Market News

Forex reserves in partial recovery after Sh30bn fall

The Central Bank of Kenya (CBK) building in
The Central Bank of Kenya (CBK) building in Nairobi. FILE PHOTO | NMG 

Official foreign exchange reserves kept by the Central Bank of Kenya (CBK) jumped Sh19 billion last week after a Sh30 billion drop the previous week.

The reserves are still down by Sh11 billion compared to two weeks ago even as the local currency appreciated to its highest level against the dollar since May 22.

The forex stood at $8.855 billion (Sh893.2 billion) from $8.666 billion (Sh872.8 billion) in the previous week and $8.958 billion (Sh902.2 billion) two weeks ago.

For last week it amounted to a change of $189 million while in the previous week it was a fall of $292 million (Sh30 billion). This reduced the import cover to 5.92 months compared to 5.99 months two weeks ago.

According to the CBK, the local unit hit a mean of 100.725 to the greenback at its highest, which happened on Wednesday last week. On May 22, the unit stood at 100.60 to the dollar.

The shilling has lately been a beneficiary of an improvement in the current account deficit as well as the overall balance of payment position. The improvement is linked to the surge in the amount of remittances as well as the raising of Sh200 billion in a Eurobond in international markets.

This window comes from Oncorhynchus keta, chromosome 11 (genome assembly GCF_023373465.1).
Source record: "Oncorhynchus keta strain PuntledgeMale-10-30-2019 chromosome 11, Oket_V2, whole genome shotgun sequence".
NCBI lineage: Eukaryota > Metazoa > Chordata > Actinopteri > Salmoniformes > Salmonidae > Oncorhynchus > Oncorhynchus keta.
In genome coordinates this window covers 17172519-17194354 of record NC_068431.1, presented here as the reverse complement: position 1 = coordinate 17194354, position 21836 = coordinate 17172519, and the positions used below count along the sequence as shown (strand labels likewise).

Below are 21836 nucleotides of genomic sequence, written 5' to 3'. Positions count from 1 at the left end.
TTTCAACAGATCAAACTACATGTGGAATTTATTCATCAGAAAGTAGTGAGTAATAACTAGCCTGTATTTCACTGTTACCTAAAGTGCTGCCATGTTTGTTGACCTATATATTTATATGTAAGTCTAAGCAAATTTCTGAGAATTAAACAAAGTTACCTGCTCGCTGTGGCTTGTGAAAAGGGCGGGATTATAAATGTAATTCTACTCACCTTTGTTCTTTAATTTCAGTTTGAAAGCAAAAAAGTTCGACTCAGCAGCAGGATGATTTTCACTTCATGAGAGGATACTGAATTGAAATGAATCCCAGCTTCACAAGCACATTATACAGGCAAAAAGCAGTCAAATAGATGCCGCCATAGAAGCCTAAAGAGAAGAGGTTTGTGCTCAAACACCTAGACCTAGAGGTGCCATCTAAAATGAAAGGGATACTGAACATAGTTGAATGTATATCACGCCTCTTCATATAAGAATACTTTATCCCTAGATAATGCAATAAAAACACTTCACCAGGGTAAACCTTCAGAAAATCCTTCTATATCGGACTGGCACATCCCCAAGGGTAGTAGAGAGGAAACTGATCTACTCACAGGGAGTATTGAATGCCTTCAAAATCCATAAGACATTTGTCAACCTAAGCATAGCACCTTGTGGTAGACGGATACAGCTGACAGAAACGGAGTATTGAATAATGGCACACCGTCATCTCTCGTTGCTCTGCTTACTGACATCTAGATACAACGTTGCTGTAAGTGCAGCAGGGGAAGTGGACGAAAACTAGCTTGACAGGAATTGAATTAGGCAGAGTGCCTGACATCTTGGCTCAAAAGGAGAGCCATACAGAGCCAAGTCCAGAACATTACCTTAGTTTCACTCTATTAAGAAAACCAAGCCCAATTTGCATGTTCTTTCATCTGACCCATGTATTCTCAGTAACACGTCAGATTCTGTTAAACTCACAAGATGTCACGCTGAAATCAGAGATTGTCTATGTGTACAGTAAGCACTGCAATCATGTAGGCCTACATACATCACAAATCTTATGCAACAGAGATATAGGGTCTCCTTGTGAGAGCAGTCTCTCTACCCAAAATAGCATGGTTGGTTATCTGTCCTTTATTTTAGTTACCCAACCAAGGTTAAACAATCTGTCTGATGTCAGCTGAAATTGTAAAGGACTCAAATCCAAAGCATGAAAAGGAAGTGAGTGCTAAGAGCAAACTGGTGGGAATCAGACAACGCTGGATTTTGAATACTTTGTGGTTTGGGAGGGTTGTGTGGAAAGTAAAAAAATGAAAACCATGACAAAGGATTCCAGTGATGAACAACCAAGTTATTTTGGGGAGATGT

The momentum the currency gained from Wednesday emanated from dollar inflows from corporate players to the extent that the currency at one time touched a high of 99.80 units, an analysis by Commercial Bank of Africa showed last week.

“The Kenya shilling edged higher against the US dollar in Wednesday’s session, closing the day at the lower bounds of the 99.80-101.90 trough. The home unit was on a bullish trajectory in early trading as dollar inflows from corporate players inundated the market,” said CBA.

In its analysis of last week’s trading, CBA said that the shilling weakened slightly because dollar buyers took advantage of the low levels to accumulate the foreign currency.

“An uptick in foreign currency demand saw the shilling end the week marginally weaker against the US dollar. … Corporate sector dollar buyers later took advantage of the low levels, pushing the shilling a tad lower by the closing bell,” said CBA.